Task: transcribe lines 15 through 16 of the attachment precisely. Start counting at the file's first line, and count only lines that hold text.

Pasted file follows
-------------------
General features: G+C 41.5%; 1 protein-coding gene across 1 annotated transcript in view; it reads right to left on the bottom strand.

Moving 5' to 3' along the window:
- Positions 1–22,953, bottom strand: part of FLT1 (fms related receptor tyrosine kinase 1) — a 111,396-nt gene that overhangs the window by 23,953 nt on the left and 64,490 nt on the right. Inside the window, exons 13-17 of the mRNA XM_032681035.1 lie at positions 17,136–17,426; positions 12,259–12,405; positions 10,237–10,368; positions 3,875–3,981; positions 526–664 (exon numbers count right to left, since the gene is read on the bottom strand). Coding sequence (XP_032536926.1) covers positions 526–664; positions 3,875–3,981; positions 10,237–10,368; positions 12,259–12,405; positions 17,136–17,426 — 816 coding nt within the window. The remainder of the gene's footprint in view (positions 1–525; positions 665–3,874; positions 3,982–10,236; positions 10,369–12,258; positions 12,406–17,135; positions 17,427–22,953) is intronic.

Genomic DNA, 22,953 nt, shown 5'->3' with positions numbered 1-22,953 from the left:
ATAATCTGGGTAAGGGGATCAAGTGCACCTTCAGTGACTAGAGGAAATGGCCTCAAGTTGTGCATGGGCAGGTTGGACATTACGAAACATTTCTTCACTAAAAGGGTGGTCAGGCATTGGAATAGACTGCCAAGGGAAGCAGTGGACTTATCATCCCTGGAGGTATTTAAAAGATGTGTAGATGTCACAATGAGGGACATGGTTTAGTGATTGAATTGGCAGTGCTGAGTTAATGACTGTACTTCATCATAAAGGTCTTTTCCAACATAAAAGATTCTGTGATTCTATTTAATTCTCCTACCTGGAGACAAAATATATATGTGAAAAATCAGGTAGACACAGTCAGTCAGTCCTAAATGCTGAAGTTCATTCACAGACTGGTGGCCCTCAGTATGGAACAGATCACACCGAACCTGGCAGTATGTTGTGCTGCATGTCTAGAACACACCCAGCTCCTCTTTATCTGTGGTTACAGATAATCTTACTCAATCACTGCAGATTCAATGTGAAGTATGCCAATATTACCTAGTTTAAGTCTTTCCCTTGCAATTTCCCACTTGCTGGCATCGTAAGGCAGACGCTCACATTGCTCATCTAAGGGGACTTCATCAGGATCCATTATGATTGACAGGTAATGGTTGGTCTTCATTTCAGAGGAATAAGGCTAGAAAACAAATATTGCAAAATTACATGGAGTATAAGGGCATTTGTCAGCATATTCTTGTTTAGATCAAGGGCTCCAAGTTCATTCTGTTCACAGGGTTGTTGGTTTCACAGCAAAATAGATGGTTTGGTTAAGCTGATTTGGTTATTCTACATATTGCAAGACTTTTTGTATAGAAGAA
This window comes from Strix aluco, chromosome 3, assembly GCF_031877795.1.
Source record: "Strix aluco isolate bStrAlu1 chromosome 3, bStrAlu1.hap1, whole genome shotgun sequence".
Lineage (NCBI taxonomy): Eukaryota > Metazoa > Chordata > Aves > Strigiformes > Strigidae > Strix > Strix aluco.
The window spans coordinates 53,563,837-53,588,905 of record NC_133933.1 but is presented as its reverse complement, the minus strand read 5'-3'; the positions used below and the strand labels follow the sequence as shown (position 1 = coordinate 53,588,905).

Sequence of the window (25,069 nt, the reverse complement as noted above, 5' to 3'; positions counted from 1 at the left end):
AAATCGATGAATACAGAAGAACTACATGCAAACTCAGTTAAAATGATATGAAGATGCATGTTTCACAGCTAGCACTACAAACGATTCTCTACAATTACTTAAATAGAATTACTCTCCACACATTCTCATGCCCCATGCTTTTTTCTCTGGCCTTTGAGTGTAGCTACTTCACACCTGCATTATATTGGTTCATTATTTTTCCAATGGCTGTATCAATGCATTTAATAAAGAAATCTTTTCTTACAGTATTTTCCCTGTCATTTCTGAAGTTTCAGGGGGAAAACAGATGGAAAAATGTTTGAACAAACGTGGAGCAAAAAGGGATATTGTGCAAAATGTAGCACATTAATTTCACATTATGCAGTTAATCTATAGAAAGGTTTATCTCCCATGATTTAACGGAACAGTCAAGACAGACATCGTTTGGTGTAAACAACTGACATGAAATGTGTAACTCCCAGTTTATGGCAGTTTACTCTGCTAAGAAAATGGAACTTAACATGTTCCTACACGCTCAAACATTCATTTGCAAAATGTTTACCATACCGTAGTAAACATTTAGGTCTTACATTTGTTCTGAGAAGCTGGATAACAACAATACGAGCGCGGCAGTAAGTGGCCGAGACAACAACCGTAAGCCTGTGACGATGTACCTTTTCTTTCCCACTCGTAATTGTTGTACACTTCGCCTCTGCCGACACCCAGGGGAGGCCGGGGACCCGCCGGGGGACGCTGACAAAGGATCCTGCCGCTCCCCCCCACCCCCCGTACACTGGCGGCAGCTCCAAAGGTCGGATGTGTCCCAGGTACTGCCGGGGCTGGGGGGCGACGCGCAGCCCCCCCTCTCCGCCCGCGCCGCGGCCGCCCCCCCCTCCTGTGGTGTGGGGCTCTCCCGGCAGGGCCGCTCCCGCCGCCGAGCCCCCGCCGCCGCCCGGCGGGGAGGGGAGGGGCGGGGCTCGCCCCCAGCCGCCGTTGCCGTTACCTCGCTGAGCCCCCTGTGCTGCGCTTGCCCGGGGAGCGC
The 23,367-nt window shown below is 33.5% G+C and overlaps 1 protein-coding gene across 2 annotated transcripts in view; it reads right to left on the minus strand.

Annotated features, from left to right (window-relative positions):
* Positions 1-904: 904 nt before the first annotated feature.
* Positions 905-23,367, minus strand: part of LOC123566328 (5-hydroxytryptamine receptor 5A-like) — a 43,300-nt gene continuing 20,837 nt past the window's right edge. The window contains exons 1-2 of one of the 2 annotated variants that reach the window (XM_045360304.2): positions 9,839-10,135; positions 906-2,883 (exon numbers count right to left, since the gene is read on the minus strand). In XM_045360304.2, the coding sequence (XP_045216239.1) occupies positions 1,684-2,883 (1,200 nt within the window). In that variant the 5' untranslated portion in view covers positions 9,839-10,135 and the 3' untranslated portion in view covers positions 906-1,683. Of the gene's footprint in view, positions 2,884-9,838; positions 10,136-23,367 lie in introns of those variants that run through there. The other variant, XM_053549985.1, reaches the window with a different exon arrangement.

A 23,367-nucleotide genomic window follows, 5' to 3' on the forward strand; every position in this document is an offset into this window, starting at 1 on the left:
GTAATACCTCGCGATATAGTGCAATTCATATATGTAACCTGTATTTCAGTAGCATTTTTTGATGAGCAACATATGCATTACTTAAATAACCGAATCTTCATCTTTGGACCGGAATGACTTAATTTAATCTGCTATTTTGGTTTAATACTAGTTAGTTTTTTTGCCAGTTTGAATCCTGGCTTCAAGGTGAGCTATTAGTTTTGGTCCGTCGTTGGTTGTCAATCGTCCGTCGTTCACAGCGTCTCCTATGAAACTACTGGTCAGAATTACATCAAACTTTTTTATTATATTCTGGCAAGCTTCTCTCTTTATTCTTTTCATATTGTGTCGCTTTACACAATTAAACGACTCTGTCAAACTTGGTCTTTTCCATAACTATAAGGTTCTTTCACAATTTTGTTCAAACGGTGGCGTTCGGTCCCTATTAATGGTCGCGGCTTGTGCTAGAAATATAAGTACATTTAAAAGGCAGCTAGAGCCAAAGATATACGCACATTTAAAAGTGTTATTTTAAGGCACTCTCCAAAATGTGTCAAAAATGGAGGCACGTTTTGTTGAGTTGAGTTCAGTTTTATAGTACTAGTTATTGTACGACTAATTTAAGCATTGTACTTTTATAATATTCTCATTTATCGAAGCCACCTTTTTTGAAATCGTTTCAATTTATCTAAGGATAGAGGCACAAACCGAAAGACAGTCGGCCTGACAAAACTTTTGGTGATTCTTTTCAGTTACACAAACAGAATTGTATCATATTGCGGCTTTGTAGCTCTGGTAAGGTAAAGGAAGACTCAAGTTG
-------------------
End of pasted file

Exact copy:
* Positions 905-23,367, minus strand: part of LOC123566328 (5-hydroxytryptamine receptor 5A-like) — a 43,300-nt gene continuing 20,837 nt past the window's right edge. The window contains exons 1-2 of one of the 2 annotated variants that reach the window (XM_045360304.2): positions 9,839-10,135; positions 906-2,883 (exon numbers count right to left, since the gene is read on the minus strand). In XM_045360304.2, the coding sequence (XP_045216239.1) occupies positions 1,684-2,883 (1,200 nt within the window). In that variant the 5' untranslated portion in view covers positions 9,839-10,135 and the 3' untranslated portion in view covers positions 906-1,683. Of the gene's footprint in view, positions 2,884-9,838; positions 10,136-23,367 lie in introns of those variants that run through there. The other variant, XM_053549985.1, reaches the window with a different exon arrangement.

A 23,367-nucleotide genomic window follows, 5' to 3' on the forward strand; every position in this document is an offset into this window, starting at 1 on the left: